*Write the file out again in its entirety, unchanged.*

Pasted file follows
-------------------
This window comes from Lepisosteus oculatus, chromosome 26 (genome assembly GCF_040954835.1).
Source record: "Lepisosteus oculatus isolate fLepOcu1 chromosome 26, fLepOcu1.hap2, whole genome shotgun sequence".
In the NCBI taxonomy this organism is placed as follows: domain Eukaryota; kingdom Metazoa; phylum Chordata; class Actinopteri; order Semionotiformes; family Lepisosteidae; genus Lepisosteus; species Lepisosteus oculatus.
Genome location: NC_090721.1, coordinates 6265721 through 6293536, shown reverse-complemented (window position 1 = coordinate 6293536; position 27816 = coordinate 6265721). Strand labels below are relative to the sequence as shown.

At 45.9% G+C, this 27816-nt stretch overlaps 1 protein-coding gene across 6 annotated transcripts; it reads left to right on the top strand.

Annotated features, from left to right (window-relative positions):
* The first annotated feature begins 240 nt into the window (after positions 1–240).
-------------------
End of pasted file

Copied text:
This window comes from Lepisosteus oculatus, chromosome 26 (genome assembly GCF_040954835.1).
Source record: "Lepisosteus oculatus isolate fLepOcu1 chromosome 26, fLepOcu1.hap2, whole genome shotgun sequence".
In the NCBI taxonomy this organism is placed as follows: domain Eukaryota; kingdom Metazoa; phylum Chordata; class Actinopteri; order Semionotiformes; family Lepisosteidae; genus Lepisosteus; species Lepisosteus oculatus.
Genome location: NC_090721.1, coordinates 6265721 through 6293536, shown reverse-complemented (window position 1 = coordinate 6293536; position 27816 = coordinate 6265721). Strand labels below are relative to the sequence as shown.

At 45.9% G+C, this 27816-nt stretch overlaps 1 protein-coding gene across 6 annotated transcripts; it reads left to right on the top strand.

Annotated features, from left to right (window-relative positions):
* The first annotated feature begins 240 nt into the window (after positions 1–240).